There are many possible reasons for a high average in make-ready time. Usually it's not just one reason, but a combination of problems that need to be addressed.
Not all the reasons for high make-ready time are within the
control of maintenance. There could be other factors, such as
those related to increased leniency in screening applicants
due to poor occupancy rates. While that might help fill units
in the short run, you could inadvertently be creating more
problems in the long run: good renters might move out,
damage to units could increase (raising the make-ready time),
and the morale of maintenance and lease-up staff could diminish.
Lease-up time measures the time it takes management to lease up a family once maintenance has prepared the unit for occupancy. This shouldn't take long if the development has a verified pool of applicants ready to go once a unit is ready. If the average time it takes lease-up staff to fill a unit is excessive, the property manager needs to determine what's causing the delay.
Having an adequate pool of applicants ready to go involves planning based on good data. If your PHA has a report indicating the average number of move-outs by month, you can see that not all months have the same average number of move-outs. For example, in a colder climate, the number of move-outs might be fewer in the winter than in the summer.
The type of development makes a difference, too. Family developments with school-age children may see higher move-outs during the summer than an elderly development. The average per month will be unique for each development in each PHA, and this data is essential in knowing how many families may be needed to fill anticipated vacancies.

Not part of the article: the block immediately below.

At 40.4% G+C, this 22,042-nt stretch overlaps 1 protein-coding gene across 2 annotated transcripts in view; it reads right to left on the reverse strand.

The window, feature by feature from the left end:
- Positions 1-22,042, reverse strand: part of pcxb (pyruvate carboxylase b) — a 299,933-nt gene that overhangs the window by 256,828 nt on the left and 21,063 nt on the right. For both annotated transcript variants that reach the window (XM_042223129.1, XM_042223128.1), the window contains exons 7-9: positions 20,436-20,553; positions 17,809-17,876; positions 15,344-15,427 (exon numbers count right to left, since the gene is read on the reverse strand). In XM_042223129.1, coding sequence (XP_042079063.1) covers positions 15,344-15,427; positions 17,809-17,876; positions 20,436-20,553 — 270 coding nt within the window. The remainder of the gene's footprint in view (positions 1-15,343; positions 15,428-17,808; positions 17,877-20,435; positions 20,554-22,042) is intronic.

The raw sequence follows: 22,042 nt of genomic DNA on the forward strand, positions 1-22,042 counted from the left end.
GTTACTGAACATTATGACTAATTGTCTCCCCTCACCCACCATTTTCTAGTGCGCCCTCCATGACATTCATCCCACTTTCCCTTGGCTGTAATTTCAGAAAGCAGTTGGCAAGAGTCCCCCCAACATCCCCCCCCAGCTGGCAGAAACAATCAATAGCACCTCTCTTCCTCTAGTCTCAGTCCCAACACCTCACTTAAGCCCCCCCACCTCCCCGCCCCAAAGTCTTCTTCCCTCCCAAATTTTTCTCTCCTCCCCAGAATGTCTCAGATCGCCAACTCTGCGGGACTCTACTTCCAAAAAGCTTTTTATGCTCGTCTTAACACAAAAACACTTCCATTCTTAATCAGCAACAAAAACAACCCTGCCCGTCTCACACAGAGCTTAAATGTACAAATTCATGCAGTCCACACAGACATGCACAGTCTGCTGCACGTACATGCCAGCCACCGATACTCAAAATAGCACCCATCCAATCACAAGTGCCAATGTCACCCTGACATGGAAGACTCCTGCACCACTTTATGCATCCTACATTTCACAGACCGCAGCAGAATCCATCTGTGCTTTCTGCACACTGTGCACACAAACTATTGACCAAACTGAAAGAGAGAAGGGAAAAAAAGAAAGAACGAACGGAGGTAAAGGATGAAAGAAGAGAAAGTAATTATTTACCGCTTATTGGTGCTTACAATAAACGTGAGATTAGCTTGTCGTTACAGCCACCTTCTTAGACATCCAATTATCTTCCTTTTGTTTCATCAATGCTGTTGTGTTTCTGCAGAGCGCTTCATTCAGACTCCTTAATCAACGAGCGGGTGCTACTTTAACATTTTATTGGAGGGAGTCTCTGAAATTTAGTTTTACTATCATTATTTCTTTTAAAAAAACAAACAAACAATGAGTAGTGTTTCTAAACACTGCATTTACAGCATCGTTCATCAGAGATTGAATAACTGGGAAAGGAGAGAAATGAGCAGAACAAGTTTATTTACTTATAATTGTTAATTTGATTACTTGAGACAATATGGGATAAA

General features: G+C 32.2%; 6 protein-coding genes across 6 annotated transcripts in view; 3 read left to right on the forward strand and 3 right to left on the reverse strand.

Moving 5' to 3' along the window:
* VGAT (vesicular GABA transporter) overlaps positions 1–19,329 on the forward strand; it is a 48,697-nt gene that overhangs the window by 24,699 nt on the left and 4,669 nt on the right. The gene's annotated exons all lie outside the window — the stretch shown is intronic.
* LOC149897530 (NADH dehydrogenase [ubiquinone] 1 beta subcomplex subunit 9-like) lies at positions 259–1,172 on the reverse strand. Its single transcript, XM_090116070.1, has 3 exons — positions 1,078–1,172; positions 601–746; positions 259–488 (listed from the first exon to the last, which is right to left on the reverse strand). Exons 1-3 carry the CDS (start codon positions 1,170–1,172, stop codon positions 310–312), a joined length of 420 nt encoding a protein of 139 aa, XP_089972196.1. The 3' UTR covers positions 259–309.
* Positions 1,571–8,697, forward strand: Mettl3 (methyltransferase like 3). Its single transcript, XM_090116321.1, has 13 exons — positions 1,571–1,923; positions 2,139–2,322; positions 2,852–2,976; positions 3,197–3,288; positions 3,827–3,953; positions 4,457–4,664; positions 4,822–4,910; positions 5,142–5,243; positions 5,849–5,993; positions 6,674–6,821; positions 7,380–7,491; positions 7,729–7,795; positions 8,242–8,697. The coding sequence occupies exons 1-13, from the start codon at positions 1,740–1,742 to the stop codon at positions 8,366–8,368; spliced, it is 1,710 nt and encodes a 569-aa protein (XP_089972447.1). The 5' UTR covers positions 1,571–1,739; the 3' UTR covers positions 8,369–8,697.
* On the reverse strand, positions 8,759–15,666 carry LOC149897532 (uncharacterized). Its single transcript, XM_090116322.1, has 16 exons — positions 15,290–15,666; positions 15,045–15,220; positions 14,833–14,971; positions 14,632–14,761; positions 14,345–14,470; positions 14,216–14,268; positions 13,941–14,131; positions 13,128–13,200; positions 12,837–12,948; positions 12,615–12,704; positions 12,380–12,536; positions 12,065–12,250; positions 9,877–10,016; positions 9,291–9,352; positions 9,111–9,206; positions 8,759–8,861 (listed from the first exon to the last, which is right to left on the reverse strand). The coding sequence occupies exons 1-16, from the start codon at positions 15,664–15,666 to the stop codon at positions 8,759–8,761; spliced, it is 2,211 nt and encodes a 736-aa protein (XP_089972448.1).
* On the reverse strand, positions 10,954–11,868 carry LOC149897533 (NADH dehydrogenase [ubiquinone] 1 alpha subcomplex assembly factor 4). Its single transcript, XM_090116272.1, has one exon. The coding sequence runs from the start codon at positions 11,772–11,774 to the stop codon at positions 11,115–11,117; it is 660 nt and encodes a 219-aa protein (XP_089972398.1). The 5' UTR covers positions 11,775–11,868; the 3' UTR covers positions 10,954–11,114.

A PHA usually needs to begin the process of filling anticipated vacancies three to four months in advance, and the agency needs to know how many families to pull from the waiting list to fill vacancies quickly. This number may vary by bedroom size and by development. For this reason, it's a good idea for your PHA to keep tabs on the average number of families that can be expected to respond to letters for eligibility appointments, the number that will be eligible, and of those eligible families, the number that will accept a unit offer. If data on those steps is collected and a report is generated and reviewed, your PHA will have a more precise number of applicants to pull from the list rather than guessing at the number needed.
Is lease-up time inadequate? Consider purging the waiting list, using site-based waiting lists, or changing the unit offer system.
Terry Provance has been a trainer and consultant at Nan McKay and Associates since 1999. He specializes in the public housing program and is responsible for writing and keeping staff updated on asset management materials. He took the lead role in creating and developing NMA's new PH Occupancy Tracking Tool, which can be used by any rental development, whether or not it's HUD-assisted, including mixed finance and LIHTC properties.